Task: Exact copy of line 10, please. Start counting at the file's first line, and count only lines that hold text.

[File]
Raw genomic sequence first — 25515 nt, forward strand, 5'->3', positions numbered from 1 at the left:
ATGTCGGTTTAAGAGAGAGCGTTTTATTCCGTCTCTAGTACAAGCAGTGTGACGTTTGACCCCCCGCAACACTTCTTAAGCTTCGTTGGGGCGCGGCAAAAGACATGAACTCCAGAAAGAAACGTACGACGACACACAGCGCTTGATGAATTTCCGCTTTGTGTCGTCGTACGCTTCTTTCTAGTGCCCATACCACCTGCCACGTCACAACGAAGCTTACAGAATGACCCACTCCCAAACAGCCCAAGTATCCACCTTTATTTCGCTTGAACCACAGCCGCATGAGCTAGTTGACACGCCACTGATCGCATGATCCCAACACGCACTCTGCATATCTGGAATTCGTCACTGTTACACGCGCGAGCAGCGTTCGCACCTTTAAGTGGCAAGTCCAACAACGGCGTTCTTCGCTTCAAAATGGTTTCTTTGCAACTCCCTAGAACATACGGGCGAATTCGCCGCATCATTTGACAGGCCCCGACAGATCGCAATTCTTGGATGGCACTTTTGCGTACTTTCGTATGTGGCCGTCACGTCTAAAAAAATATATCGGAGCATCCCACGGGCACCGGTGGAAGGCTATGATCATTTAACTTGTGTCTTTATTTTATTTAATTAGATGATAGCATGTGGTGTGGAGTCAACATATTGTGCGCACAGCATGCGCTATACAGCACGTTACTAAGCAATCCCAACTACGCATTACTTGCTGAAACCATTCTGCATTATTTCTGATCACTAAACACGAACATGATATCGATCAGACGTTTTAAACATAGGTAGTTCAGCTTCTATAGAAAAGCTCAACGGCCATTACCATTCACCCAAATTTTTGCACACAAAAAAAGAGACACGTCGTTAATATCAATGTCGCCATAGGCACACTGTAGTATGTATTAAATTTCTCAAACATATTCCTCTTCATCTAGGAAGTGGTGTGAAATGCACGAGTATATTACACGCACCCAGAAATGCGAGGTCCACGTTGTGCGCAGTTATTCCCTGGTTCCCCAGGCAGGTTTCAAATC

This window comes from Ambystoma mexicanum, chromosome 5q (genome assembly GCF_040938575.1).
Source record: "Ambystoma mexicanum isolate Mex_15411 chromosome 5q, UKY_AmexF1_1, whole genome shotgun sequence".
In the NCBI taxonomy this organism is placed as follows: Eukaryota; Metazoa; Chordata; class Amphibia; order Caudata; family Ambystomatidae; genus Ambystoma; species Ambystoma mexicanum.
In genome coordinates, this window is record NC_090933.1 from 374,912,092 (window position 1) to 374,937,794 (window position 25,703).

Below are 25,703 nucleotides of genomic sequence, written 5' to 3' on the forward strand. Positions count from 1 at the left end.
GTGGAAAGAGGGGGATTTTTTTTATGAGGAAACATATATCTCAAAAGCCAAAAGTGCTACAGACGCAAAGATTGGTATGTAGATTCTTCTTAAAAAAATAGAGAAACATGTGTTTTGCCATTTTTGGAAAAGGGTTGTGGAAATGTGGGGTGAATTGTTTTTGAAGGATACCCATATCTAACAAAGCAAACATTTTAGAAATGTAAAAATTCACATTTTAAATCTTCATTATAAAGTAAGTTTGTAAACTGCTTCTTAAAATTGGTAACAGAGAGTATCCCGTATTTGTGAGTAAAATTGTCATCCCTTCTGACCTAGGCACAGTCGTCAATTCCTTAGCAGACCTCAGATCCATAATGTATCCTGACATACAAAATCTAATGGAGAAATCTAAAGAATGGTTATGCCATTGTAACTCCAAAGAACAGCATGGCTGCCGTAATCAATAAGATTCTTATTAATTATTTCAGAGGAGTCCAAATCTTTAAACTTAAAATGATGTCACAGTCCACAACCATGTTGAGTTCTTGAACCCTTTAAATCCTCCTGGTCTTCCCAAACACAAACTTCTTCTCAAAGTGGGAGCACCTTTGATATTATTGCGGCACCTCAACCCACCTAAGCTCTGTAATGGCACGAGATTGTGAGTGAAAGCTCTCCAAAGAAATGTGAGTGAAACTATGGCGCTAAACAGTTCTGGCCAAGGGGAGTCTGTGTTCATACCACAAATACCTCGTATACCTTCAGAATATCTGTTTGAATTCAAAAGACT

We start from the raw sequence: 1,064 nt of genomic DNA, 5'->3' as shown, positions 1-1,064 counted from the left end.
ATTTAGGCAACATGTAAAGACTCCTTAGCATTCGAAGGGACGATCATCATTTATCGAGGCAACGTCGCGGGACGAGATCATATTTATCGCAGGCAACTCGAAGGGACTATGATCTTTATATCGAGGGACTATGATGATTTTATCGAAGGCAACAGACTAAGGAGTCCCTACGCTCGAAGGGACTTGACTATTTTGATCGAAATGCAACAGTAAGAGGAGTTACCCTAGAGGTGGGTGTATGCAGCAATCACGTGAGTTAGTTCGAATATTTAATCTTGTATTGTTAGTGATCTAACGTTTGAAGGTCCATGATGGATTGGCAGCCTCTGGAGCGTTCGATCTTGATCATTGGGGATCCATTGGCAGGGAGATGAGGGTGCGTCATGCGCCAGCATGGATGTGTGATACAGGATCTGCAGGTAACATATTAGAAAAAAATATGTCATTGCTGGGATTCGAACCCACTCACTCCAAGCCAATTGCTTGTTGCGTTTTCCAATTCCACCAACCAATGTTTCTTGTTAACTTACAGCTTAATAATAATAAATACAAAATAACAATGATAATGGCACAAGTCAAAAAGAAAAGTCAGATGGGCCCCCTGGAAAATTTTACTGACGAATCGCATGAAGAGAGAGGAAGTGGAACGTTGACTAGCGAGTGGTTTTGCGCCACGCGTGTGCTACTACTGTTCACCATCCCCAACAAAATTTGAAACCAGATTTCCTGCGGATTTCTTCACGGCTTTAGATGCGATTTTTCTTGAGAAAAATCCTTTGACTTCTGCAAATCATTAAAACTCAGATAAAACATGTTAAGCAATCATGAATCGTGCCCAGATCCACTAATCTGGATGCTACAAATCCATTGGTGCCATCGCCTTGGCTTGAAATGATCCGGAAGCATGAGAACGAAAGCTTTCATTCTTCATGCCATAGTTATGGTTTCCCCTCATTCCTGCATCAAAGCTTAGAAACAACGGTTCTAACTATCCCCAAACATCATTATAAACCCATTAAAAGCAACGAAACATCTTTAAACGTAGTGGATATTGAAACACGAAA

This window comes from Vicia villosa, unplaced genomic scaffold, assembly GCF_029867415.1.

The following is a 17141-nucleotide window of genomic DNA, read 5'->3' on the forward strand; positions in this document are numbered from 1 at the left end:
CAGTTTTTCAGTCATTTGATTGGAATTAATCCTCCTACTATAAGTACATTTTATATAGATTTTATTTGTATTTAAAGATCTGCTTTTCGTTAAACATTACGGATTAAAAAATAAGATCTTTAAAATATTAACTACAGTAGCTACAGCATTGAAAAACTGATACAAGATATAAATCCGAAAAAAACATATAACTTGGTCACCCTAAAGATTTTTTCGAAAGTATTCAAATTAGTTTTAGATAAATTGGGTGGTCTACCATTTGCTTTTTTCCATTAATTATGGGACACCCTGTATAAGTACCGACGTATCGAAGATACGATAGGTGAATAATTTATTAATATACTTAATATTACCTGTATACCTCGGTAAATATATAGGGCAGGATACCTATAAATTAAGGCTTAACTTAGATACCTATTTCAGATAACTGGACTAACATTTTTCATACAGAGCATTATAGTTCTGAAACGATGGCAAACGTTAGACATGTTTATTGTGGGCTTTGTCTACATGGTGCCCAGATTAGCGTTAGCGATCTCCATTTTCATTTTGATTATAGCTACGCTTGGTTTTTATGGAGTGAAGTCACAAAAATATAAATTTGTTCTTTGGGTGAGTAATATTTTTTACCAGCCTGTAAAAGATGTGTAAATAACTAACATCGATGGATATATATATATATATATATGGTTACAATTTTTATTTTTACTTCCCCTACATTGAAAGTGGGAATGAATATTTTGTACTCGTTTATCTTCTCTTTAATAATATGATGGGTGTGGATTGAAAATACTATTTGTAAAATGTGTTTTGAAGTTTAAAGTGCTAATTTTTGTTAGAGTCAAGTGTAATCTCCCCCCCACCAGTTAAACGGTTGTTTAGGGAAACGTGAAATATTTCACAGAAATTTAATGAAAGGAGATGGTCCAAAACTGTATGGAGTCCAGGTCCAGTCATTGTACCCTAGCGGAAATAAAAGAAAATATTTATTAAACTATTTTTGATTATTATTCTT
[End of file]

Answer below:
ATTTAGGCAACATGTAAAGACTCCTTAGCATTCGAAGGGACGATCATCATTTATCGAGGCAACGTCGCGGGACGAGATCATATTTATCGCAGGCAACTCGAAGGGACTATGATCTTTATATCGAGGGACTATGATGATTTTATCGAAGGCAACAGACTAAGGAGTCCCTACGCTCGAAGGGACTTGACTATTTTGATCGAAATGCAACAGTAAGAGGAGTTACCCTAGAGGTGGGTGTATGCAGCAATCACGTGAGTTAGTTCGAATATTTAATCTTGTATTGTTAGTGATCTAACGTTTGAAGGTCCATGATGGATTGGCAGCCTCTGGAGCGTTCGATCTTGATCATTGGGGATCCATTGGCAGGGAGATGAGGGTGCGTCATGCGCCAGCATGGATGTGTGATACAGGATCTGCAGGTAACATATTAGAAAAAAATATGTCATTGCTGGGATTCGAACCCACTCACTCCAAGCCAATTGCTTGTTGCGTTTTCCAATTCCACCAACCAATGTTTCTTGTTAACTTACAGCTTAATAATAATAAATACAAAATAACAATGATAATGGCACAAGTCAAAAAGAAAAGTCAGATGGGCCCCCTGGAAAATTTTACTGACGAATCGCATGAAGAGAGAGGAAGTGGAACGTTGACTAGCGAGTGGTTTTGCGCCACGCGTGTGCTACTACTGTTCACCATCCCCAACAAAATTTGAAACCAGATTTCCTGCGGATTTCTTCACGGCTTTAGATGCGATTTTTCTTGAGAAAAATCCTTTGACTTCTGCAAATCATTAAAACTCAGATAAAACATGTTAAGCAATCATGAATCGTGCCCAGATCCACTAATCTGGATGCTACAAATCCATTGGTGCCATCGCCTTGGCTTGAAATGATCCGGAAGCATGAGAACGAAAGCTTTCATTCTTCATGCCATAGTTATGGTTTCCCCTCATTCCTGCATCAAAGCTTAGAAACAACGGTTCTAACTATCCCCAAACATCATTATAAACCCATTAAAAGCAACGAAACATCTTTAAACGTAGTGGATATTGAAACACGAAA